In a year-end report, Supreme Court Chief Justice John Roberts discussed the possible impact of artificial intelligence (AI) on the judicial system. He acknowledged that AI is likely to play an increased role in the work of attorneys and judges, but does not expect human judges to be fully replaced anytime soon. Roberts predicted that judicial work, especially at the trial level, will be significantly affected by AI, particularly in legal research.
He noted that AI could help increase access to legal resources for those who cannot afford them, but also highlighted risks and drawbacks. These include potential privacy invasions, dehumanization of the law, and the possibility of AI-generated false information or “hallucinations.” He cited an example of Donald Trump’s former lawyer Michael Cohen using an AI to look up court cases, leading to the citation of non-existent cases.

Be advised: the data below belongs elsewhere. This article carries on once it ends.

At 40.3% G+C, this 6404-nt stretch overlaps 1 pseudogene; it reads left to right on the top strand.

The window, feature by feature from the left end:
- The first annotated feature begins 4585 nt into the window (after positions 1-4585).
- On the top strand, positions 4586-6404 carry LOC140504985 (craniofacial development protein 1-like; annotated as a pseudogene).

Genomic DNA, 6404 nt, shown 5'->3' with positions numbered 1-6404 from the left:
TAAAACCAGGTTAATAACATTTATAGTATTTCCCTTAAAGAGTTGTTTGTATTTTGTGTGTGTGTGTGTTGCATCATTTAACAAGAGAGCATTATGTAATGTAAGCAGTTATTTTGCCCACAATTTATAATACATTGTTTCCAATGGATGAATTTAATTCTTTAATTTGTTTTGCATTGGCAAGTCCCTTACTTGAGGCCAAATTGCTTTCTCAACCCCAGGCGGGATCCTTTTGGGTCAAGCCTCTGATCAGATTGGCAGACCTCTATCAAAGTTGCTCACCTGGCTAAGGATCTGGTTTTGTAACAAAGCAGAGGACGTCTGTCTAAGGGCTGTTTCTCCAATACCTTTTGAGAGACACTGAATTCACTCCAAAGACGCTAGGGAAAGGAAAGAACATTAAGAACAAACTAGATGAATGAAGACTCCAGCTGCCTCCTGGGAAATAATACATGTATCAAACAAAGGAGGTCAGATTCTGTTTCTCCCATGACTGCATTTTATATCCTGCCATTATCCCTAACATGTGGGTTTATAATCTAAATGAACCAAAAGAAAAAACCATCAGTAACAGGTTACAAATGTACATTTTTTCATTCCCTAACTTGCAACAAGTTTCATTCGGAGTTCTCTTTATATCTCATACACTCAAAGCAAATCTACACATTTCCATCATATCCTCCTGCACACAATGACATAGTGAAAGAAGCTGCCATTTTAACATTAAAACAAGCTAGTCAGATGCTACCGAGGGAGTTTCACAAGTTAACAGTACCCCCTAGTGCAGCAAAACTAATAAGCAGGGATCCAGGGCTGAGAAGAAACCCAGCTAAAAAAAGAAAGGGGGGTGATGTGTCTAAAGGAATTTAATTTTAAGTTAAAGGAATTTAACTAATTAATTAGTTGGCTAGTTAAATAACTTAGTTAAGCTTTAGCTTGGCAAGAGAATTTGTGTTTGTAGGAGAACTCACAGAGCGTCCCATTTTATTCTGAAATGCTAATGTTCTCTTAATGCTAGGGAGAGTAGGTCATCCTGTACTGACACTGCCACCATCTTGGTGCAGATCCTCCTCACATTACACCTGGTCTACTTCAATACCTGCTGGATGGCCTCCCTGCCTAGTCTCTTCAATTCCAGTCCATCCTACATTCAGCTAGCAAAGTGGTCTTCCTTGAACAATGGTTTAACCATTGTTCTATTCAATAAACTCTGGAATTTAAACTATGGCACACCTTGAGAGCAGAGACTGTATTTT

Roberts cautioned legal workers to exercise caution and humility when relying on AI tools, and suggested that citing non-existent court cases in legal filings is always a bad idea. The 5th US Circuit Court of Appeals in New Orleans also proposed a rule requiring lawyers to certify that they did not rely on AI to draft briefs, or that a human fact-checked and edited any text generated by a chatbot.
Overall, while acknowledging the potential benefits of AI in the legal field, Roberts emphasized the need for careful consideration and oversight to ensure that AI tools are used responsibly and ethically.